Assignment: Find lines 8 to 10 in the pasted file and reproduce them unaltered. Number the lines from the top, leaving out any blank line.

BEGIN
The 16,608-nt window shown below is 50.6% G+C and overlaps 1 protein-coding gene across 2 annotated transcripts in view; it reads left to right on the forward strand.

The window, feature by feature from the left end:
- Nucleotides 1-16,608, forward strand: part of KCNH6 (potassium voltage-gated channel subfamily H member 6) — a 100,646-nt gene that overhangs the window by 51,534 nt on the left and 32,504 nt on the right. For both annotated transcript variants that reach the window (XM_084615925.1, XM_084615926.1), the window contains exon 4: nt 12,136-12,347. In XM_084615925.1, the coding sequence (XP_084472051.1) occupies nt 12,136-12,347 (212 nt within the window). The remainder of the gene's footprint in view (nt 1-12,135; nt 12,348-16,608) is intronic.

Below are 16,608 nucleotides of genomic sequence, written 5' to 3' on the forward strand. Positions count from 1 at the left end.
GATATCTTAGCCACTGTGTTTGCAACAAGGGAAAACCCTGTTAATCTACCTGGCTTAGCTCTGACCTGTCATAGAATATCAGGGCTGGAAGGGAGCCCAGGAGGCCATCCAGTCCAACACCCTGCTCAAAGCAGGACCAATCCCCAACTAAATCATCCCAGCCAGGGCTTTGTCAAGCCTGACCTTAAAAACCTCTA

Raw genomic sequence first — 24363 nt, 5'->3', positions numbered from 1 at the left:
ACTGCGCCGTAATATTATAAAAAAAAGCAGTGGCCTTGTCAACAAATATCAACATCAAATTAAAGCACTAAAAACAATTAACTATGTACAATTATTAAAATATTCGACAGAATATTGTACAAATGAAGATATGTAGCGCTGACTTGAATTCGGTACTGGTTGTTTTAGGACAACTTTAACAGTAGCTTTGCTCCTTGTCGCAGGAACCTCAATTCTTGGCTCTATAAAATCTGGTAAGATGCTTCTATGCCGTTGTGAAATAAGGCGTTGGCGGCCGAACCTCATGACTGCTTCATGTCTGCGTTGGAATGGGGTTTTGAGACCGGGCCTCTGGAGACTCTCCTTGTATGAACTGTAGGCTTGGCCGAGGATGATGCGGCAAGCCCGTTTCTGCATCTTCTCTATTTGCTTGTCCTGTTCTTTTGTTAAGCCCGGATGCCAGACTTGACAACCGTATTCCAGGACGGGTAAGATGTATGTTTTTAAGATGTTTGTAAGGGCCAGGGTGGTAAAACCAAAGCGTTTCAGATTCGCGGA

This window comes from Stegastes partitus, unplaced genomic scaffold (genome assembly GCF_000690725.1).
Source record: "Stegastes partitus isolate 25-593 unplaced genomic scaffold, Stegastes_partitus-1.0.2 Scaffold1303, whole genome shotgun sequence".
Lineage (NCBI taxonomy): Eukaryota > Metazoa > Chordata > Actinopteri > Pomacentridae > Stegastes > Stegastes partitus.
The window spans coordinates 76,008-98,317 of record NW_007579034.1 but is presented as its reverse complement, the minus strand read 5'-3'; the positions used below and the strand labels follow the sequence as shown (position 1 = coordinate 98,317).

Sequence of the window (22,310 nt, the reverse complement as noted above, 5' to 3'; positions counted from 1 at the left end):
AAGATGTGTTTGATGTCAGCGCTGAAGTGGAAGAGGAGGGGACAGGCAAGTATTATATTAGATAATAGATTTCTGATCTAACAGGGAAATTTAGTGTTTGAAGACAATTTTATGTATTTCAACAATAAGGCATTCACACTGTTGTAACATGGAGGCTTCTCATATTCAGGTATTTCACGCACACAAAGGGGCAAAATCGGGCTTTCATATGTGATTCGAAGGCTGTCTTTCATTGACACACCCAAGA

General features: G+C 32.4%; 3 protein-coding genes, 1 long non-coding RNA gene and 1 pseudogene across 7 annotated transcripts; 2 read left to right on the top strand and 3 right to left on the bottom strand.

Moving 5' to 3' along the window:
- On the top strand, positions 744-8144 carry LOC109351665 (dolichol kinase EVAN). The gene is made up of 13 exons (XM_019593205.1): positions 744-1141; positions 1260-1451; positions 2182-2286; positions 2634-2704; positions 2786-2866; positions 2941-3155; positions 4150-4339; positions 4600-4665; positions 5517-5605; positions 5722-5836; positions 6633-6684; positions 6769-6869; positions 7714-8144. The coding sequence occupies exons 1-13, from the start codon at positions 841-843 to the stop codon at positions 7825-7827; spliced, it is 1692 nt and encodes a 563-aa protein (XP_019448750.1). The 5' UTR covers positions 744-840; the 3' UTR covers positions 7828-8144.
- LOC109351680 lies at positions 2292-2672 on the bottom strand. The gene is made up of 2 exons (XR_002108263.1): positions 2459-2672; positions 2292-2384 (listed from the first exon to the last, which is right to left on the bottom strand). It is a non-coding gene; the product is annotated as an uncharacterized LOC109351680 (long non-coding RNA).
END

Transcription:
This window comes from Stegastes partitus, unplaced genomic scaffold (genome assembly GCF_000690725.1).
Source record: "Stegastes partitus isolate 25-593 unplaced genomic scaffold, Stegastes_partitus-1.0.2 Scaffold1303, whole genome shotgun sequence".
Lineage (NCBI taxonomy): Eukaryota > Metazoa > Chordata > Actinopteri > Pomacentridae > Stegastes > Stegastes partitus.